For outside attractions, purchasing a storm radio and phone app that tracks lightning strikes in the area is beneficial. This can be helpful for staff if a guest tries to disagree with them about a situation.
“We schedule staff members’ start times before the park opens, to make sure they are ready to begin their day,” Phelps said. “They should be awake and have a positive attitude. If they begin their day in a negative way, it will radiate through the rest of the staff and onto guests.”
Byron O’Donnell, assistant general manager, Sahara Sam’s Oasis, West Berlin, N.J., said the best way to maintain a park is to be proactive. “Take measures to minimize an incident from happening,” he said. “We do daily safety inspections on every attraction before opening the park. We have proper safety signs printed in bold, easy-to-read text. We have free access to life jackets, so anyone who can’t swim can have that protection.”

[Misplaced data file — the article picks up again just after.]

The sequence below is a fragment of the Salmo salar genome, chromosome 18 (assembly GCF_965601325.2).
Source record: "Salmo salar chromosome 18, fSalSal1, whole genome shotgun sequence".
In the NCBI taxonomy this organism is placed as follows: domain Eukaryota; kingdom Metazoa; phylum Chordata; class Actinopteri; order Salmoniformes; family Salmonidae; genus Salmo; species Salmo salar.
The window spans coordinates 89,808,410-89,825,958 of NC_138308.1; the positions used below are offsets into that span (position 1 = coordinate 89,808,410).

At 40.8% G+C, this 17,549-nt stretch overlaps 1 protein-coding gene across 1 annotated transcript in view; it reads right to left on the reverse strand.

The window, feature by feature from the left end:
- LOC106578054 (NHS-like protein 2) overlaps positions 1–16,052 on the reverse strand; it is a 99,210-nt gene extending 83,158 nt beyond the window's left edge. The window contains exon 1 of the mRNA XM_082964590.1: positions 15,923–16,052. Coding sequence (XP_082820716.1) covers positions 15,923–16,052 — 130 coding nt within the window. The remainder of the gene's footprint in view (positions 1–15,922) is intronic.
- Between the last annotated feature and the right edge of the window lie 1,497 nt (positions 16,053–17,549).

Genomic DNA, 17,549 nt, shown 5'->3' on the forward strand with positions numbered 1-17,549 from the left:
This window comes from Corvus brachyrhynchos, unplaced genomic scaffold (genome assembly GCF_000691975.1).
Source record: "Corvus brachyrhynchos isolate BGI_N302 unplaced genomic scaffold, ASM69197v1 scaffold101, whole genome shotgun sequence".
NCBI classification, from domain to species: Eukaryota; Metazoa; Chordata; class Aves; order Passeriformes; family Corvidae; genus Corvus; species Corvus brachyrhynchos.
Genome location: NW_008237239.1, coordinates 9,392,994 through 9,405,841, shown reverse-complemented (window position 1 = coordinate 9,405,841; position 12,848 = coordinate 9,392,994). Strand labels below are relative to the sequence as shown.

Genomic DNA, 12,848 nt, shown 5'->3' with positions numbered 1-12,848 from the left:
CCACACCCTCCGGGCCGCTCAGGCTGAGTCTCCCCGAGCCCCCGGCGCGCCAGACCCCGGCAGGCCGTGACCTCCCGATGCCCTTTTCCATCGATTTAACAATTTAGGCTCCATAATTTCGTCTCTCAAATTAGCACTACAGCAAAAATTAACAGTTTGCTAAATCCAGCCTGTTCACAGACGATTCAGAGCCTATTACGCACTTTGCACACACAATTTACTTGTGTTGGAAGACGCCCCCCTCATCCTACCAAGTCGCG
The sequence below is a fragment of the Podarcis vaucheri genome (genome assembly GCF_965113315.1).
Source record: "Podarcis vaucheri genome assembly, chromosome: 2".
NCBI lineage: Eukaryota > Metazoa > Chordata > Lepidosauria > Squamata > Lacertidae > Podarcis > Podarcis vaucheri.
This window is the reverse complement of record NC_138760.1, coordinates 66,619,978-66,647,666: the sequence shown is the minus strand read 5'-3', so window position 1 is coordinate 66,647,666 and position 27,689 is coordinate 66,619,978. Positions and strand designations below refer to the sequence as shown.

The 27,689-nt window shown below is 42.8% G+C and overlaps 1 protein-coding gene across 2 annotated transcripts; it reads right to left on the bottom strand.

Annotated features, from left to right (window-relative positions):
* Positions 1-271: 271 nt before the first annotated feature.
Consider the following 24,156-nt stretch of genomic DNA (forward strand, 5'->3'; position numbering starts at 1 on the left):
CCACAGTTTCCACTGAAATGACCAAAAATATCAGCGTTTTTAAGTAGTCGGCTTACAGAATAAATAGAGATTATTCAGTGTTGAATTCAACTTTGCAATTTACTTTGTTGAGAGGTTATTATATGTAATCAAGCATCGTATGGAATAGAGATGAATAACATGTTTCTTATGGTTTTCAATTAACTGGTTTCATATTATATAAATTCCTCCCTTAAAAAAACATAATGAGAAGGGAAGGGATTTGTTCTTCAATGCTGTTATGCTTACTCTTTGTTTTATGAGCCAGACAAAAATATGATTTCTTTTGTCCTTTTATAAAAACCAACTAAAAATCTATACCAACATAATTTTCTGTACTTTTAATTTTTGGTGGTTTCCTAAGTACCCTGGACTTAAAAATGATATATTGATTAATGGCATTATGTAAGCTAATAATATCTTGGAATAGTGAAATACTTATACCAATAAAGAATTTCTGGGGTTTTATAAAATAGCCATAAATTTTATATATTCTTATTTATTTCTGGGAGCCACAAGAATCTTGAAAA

At Typhoon Texas, Evan Barnett, general manager, said safety is embedded into its culture. “We constantly evaluate our team, processes, and operating functions through the prism of safety,” he said. “Moreover, reinforcing positive behaviors maximizes our approach to safety and preparedness.”
Pelican Harbor Indoor/Outdoor Aquatic Park strictly enforces its swimmer to counselor ratio for all of its groups and swim tests every child coming with a group. Gallo said the park continually updates and upgrades equipment as well as signage and improves training of staff with in-services in order to maintain a safe environment.